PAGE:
At this point we were wiped and ready to set up camp. Fortunately, Vik is only 20 minutes from the crash site so once we got there we stopped into Strondin for a hot meal. We sat along the wall of windows with a beautiful view of the sunset over the sea and ordered the lamb and atlantic char, both of which were fantastic.


We parked at a camp site at the base of the mountains and settled in for the night. The next morning, we were up early again, but this time to watch the sunrise along the beach. We spent nearly two hours walking the black sand coastline, taking photos, and enjoying the sounds of the crashing waves. This was yet another moment that I wished I could bottle up and carry home. After exploring by the sea, we climbed to the top of the hill and found the most picturesque little church overlooking the beach. The photos here really do not do this little town justice, but the colors and the light and the views were like something from a dream.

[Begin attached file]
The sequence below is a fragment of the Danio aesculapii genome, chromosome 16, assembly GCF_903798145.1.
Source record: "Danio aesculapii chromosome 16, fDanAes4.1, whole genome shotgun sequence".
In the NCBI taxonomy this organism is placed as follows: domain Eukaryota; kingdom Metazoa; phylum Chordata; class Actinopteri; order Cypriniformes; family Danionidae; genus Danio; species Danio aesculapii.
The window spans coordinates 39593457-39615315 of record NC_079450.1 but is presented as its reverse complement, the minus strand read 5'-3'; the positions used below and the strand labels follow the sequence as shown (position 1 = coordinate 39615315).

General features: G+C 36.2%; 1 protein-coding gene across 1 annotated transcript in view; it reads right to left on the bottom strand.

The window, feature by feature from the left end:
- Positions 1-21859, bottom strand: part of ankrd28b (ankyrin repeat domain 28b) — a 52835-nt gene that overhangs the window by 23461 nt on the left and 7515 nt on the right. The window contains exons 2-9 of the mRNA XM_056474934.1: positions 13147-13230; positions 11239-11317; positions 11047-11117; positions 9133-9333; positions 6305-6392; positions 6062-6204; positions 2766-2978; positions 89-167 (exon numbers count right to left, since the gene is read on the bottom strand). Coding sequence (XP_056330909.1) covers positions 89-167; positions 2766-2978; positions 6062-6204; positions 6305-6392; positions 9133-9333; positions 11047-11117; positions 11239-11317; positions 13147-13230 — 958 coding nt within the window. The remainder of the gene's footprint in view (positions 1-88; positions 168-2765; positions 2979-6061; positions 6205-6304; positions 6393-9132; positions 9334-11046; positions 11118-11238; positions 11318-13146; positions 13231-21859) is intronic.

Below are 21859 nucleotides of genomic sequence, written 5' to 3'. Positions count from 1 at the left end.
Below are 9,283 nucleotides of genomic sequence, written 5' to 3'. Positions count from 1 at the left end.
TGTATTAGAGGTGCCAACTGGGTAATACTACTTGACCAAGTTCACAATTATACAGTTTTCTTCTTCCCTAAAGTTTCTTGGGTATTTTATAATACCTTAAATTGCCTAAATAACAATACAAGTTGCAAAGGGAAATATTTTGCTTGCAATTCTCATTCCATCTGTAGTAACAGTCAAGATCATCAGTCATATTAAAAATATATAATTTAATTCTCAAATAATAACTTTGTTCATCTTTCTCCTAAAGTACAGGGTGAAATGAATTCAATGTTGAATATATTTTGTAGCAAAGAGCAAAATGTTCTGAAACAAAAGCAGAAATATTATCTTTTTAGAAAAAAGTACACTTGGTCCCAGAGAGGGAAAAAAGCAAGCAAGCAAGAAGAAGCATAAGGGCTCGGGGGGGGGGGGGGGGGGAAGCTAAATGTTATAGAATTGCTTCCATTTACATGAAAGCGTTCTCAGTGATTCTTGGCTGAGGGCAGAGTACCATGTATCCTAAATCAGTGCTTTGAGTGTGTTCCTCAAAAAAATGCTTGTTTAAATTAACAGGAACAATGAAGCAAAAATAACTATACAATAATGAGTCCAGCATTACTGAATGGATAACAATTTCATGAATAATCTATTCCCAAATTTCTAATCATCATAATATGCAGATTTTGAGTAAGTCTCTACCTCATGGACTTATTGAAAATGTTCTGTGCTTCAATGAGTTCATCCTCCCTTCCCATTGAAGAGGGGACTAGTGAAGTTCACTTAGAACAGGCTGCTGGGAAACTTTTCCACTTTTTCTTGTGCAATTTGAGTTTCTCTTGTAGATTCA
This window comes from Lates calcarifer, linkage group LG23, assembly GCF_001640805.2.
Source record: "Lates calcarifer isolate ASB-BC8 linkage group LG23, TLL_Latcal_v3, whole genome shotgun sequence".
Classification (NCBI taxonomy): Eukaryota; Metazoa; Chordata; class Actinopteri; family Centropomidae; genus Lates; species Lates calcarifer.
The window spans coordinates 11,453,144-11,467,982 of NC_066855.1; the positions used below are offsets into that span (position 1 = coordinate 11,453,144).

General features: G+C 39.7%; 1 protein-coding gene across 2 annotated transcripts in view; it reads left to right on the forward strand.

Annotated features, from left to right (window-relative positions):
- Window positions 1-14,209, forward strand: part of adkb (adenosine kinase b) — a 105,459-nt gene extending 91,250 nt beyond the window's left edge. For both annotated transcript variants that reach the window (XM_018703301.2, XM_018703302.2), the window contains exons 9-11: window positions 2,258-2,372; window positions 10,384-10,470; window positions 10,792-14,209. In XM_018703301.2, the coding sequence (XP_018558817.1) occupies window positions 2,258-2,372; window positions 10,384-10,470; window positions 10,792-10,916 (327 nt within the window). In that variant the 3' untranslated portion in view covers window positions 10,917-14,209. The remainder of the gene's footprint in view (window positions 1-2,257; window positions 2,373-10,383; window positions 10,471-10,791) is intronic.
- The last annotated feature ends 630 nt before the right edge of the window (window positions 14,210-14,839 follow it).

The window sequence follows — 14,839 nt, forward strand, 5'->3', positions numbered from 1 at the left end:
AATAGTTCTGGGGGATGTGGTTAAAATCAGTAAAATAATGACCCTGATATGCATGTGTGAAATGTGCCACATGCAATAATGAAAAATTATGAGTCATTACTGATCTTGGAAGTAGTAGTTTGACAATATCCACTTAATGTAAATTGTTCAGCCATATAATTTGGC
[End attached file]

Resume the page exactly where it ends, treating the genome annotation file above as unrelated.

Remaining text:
After exploring the town for the morning, we grabbed some gas and coffee, and snacking on apples and granola, headed off for the second leg of our South Iceland road trip. I'll be back soon to share the details about our adventures at Jökulsárlón Glacier Lagoon!